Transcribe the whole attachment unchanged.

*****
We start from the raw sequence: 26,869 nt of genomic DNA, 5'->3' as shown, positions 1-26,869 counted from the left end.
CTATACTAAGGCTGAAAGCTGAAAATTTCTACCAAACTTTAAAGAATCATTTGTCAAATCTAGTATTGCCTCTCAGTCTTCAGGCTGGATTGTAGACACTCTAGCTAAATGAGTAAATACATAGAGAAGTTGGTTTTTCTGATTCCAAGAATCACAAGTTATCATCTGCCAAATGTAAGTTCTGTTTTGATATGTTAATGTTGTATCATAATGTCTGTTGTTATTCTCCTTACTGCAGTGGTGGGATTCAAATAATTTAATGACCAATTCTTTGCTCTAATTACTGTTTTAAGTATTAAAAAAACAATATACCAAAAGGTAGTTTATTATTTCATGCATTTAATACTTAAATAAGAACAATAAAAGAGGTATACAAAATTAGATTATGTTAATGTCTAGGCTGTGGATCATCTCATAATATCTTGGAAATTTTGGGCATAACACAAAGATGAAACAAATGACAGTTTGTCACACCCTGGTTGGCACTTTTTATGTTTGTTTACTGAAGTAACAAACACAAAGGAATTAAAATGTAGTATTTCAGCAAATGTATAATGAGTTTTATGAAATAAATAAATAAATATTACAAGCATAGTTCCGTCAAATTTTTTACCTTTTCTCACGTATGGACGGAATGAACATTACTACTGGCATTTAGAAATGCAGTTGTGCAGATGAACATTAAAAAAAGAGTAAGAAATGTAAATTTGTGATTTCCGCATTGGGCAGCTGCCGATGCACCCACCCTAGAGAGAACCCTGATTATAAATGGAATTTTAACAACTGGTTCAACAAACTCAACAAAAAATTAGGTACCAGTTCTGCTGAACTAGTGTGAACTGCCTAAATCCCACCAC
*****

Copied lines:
We start from the raw sequence: 26,869 nt of genomic DNA, 5'->3' as shown, positions 1-26,869 counted from the left end.
CTATACTAAGGCTGAAAGCTGAAAATTTCTACCAAACTTTAAAGAATCATTTGTCAAATCTAGTATTGCCTCTCAGTCTTCAGGCTGGATTGTAGACACTCTAGCTAAATGAGTAAATACATAGAGAAGTTGGTTTTTCTGATTCCAAGAATCACAAGTTATCATCTGCCAAATGTAAGTTCTGTTTTGATATGTTAATGTTGTATCATAATGTCTGTTGTTATTCTCCTTACTGCAGTGGTGGGATTCAAATAATTTAATGACCAATTCTTTGCTCTAATTACTGTTTTAAGTATTAAAAAAACAATATACCAAAAGGTAGTTTATTATTTCATGCATTTAATACTTAAATAAGAACAATAAAAGAGGTATACAAAATTAGATTATGTTAATGTCTAGGCTGTGGATCATCTCATAATATCTTGGAAATTTTGGGCATAACACAAAGATGAAACAAATGACAGTTTGTCACACCCTGGTTGGCACTTTTTATGTTTGTTTACTGAAGTAACAAACACAAAGGAATTAAAATGTAGTATTTCAGCAAATGTATAATGAGTTTTATGAAATAAATAAATAAATATTACAAGCATAGTTCCGTCAAATTTTTTACCTTTTCTCACGTATGGACGGAATGAACATTACTACTGGCATTTAGAAATGCAGTTGTGCAGATGAACATTAAAAAAAGAGTAAGAAATGTAAATTTGTGATTTCCGCATTGGGCAGCTGCCGATGCACCCACCCTAGAGAGAACCCTGATTATAAATGGAATTTTAACAACTGGTTCAACAAACTCAACAAAAAATTAGGTACCAGTTCTGCTGAACTAGTGTGAACTGCCTAAATCCCACCAC